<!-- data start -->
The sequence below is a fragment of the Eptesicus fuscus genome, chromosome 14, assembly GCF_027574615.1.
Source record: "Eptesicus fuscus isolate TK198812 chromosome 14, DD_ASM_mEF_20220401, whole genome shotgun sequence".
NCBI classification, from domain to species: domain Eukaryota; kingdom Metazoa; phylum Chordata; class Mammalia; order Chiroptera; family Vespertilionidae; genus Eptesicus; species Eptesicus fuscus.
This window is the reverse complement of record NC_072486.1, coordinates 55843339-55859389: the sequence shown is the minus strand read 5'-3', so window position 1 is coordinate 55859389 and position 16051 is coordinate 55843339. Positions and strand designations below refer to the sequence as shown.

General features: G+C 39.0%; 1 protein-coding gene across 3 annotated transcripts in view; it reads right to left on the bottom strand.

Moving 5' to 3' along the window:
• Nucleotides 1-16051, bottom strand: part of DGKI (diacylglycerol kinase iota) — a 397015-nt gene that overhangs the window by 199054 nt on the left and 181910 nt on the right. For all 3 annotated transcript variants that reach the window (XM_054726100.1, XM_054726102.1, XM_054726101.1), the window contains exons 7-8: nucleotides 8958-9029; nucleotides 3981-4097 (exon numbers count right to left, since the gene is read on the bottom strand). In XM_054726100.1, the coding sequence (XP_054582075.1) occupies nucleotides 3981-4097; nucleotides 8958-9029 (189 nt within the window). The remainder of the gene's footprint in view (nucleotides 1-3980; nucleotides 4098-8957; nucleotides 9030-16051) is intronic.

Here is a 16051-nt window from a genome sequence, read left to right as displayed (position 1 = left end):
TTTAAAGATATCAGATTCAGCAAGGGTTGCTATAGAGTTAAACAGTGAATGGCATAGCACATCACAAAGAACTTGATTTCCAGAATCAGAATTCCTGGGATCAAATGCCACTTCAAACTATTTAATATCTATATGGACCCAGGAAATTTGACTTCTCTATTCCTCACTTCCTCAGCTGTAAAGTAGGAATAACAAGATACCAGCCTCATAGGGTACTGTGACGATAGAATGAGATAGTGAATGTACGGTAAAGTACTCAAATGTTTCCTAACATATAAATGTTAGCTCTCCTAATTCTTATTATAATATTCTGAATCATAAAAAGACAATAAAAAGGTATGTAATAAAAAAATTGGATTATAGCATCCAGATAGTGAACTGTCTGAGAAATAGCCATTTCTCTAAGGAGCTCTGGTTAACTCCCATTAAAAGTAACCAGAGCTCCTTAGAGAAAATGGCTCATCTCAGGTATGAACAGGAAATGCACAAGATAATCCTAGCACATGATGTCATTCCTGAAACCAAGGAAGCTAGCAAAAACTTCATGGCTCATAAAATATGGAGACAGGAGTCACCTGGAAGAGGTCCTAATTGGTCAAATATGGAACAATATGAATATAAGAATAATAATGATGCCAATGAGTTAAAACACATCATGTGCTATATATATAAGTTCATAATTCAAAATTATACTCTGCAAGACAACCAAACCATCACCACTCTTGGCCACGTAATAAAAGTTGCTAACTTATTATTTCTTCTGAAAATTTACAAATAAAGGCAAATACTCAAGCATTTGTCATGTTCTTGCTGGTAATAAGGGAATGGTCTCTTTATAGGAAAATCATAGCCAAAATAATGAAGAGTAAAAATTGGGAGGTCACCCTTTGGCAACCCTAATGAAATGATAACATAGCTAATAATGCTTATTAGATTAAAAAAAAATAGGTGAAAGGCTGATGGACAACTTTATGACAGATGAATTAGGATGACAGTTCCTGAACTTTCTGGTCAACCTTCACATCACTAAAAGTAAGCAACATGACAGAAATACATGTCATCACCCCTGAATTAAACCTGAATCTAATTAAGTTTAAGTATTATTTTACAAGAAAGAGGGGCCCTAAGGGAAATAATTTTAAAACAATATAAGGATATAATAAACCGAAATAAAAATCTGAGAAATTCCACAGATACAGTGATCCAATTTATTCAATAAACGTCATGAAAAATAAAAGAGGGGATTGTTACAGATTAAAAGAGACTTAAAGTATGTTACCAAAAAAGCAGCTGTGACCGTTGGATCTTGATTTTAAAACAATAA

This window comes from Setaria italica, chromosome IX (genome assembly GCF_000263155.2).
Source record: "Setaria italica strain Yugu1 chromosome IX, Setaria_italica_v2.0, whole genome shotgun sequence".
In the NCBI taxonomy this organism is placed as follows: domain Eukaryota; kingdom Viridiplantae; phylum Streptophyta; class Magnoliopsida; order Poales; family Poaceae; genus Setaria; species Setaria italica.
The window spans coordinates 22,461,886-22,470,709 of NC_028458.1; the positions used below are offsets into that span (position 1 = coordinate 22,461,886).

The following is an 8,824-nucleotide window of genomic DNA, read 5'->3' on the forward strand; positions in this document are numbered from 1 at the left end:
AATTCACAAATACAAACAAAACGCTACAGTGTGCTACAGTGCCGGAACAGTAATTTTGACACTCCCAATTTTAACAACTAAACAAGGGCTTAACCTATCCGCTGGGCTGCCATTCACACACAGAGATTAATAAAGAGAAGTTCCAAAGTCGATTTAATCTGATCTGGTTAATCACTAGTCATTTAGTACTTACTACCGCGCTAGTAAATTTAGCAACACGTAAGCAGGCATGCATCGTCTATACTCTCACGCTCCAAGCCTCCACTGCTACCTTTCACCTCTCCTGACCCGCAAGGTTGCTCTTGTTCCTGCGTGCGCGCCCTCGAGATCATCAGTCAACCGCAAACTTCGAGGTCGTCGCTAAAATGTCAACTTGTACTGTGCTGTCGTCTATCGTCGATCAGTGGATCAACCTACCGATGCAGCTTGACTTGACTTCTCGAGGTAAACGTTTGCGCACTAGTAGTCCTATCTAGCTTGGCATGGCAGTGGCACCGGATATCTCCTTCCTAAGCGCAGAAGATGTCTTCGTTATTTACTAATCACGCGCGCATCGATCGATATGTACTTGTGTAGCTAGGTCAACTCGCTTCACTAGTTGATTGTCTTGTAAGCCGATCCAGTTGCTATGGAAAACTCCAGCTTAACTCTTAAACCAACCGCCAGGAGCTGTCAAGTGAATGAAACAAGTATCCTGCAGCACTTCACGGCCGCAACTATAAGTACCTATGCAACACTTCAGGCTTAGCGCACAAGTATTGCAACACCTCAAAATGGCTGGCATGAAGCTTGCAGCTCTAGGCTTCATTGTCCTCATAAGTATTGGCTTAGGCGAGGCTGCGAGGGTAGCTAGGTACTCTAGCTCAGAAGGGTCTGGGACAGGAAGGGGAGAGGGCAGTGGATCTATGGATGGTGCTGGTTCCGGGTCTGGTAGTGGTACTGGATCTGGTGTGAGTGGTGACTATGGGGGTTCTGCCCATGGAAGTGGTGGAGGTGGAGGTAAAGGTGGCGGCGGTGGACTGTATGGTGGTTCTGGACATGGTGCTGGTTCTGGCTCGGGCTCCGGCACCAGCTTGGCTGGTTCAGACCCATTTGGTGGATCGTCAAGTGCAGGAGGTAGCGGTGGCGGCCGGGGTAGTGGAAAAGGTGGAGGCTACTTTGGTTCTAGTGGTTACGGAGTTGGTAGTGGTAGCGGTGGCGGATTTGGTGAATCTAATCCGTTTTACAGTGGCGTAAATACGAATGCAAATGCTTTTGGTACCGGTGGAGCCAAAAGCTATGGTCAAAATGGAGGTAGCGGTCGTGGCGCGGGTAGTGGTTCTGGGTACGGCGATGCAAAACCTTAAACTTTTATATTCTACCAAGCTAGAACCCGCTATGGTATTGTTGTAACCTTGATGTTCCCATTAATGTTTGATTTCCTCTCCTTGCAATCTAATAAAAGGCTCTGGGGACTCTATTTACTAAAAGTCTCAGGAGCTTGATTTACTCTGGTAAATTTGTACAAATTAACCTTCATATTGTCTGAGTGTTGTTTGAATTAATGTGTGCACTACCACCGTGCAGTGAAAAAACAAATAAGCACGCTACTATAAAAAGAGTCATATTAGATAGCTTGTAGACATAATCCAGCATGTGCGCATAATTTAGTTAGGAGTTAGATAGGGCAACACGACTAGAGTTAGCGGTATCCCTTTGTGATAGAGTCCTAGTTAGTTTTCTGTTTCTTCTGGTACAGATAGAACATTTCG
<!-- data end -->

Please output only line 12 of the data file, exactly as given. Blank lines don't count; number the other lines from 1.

In the NCBI taxonomy this organism is placed as follows: domain Eukaryota; kingdom Viridiplantae; phylum Streptophyta; class Magnoliopsida; order Poales; family Poaceae; genus Setaria; species Setaria italica.